Medical Personnel are usually governed by several codes of conducts, before they can start practicing there is generally one main code of medical ethics which they must sign and pledge to abide by. This code is known as principles of medical ethics, usually given after qualification of the studies during graduation and just before one is allowed to practice (Bruckman, 2008). This medical code of ethics is governed by six principles that include Autonomy, Beneficence, Non-Maleficence, Justice, Dignity and Honesty (Brody, 1988). The principle of beneficence states that a medical practitioner shall at all times undertake actions in good faith and in the best interest of the patient in mind. In Latin autonomy principle is described as voluntas aegroti suprema lex, which states that patients have the liberty to choose treatment of their choice or decline such treatment. Finally, non-maleficence principle is a motto that urges medical professionals to uphold moral values and simply means “first, do no harm” (Veatch, 1988). In this paper our case scenario analysis will be based on these major principles of medical ethics.
The case scenario example requires a nurse to determine three patients that should receive ICU care and in the process lock one patient out of accessing the ICU services. A very similar situation to this case scenario dilemma is the Mrs. Washington case of conflicting duties that requires her to choose between two health programs that are equally crucial in saving lives. Whichever choice that Mrs. Washington makes it is clear that lives will be lost; if adolescent program is denied funds for instance, increased morbidity that will translate to high mortality rate will occur. On the other hand scrapping of catastrophic assistance services might lead to immediate high mortality rates.
This is an ethical dilemma because Mrs. Washington is aware of the implications of cutting funds for any of these two programs since she is a medical professional in charge of a hospice. The decision is more complicated by the fact that she has no criteria of determining which program should be suspended. The ethical principles that are central to this case are therefore similar to those in our case scenario example and include principles of justice and beneficence.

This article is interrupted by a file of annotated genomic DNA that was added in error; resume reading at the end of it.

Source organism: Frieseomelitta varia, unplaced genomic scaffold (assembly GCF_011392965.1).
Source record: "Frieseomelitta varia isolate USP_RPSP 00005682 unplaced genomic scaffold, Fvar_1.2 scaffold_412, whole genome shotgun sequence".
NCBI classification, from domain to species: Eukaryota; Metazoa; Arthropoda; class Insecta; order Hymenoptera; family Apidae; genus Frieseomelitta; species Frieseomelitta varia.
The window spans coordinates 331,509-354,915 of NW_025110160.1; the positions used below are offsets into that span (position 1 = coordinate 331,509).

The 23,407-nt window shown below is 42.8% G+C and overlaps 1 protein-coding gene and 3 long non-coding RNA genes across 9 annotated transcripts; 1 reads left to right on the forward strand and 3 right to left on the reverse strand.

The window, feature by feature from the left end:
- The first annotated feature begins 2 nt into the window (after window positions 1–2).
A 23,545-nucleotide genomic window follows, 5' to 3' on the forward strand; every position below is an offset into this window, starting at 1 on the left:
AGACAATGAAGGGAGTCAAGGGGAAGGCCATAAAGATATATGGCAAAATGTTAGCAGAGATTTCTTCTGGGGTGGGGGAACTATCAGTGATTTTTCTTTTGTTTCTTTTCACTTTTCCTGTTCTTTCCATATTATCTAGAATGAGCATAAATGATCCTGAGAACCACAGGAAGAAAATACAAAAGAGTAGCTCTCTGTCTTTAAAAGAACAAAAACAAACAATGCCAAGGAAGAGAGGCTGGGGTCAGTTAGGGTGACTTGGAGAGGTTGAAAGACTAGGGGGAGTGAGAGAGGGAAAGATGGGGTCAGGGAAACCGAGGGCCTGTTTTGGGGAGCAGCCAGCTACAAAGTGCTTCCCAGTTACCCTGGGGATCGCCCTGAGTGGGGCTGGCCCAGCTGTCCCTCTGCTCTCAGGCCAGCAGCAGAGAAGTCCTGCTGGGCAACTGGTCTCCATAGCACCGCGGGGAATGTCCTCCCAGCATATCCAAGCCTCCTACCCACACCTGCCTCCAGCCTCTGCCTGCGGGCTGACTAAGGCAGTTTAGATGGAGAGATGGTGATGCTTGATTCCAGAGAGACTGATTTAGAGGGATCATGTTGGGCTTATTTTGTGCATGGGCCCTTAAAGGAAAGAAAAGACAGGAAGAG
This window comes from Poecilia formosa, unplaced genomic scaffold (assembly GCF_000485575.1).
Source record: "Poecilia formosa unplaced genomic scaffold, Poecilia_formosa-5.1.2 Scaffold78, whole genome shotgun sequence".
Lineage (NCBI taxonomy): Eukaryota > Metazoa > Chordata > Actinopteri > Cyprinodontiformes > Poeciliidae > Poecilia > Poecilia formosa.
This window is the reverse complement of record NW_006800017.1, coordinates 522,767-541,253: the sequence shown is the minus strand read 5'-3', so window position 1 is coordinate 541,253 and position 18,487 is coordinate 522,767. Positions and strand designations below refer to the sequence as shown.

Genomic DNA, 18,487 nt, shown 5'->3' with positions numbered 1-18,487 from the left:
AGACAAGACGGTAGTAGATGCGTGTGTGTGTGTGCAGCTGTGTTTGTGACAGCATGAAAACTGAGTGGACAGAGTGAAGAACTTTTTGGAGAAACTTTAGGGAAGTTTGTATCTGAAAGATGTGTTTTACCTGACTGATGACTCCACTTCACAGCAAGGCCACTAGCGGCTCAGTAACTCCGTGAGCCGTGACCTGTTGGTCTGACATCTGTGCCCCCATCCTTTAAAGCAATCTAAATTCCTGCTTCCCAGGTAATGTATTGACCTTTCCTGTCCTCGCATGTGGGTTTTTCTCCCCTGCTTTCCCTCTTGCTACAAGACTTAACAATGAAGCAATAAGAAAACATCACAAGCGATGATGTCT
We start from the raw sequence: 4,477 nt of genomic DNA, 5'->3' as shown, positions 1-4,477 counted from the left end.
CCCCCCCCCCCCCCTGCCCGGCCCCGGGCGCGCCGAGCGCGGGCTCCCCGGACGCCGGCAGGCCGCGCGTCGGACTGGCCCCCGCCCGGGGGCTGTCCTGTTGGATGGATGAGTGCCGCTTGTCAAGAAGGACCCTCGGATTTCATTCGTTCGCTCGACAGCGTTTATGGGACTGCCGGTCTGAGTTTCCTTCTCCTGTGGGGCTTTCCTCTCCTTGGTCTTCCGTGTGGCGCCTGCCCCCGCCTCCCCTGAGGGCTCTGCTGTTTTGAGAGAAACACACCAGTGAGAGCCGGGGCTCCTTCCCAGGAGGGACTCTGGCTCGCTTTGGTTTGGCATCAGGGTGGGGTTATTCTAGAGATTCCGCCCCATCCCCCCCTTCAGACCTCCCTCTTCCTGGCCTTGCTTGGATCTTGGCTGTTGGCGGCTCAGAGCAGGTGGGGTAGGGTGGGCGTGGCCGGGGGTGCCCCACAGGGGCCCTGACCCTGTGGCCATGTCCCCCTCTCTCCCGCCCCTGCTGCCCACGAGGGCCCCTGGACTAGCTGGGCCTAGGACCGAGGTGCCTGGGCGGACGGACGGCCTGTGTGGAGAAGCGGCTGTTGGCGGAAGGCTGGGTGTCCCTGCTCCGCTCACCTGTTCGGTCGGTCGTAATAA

The medical principle that mostly applies to this scenario is that of justice which is concerned with fair distribution and allocation of scarce medical resources equally among needy patients (Epstein, 2009). But the criteria of fair distribution and equality in distributing health resources is left to the medical professional to decide and will not be of help to the circumstances of the case scenario since eventually a choice must be made. Besides, the principle of beneficence is mutually exclusive with the principle of justice in this case. This is because the principle of beneficence will require Mrs. Washington to act and base her decisions on the best interests of the patient, which in this case is provision of health services to patients in both programs without discriminating. The principle of justice demands fair distribution which is impossible under the circumstances because the requirement is to choose one program for funding and not distribute resources.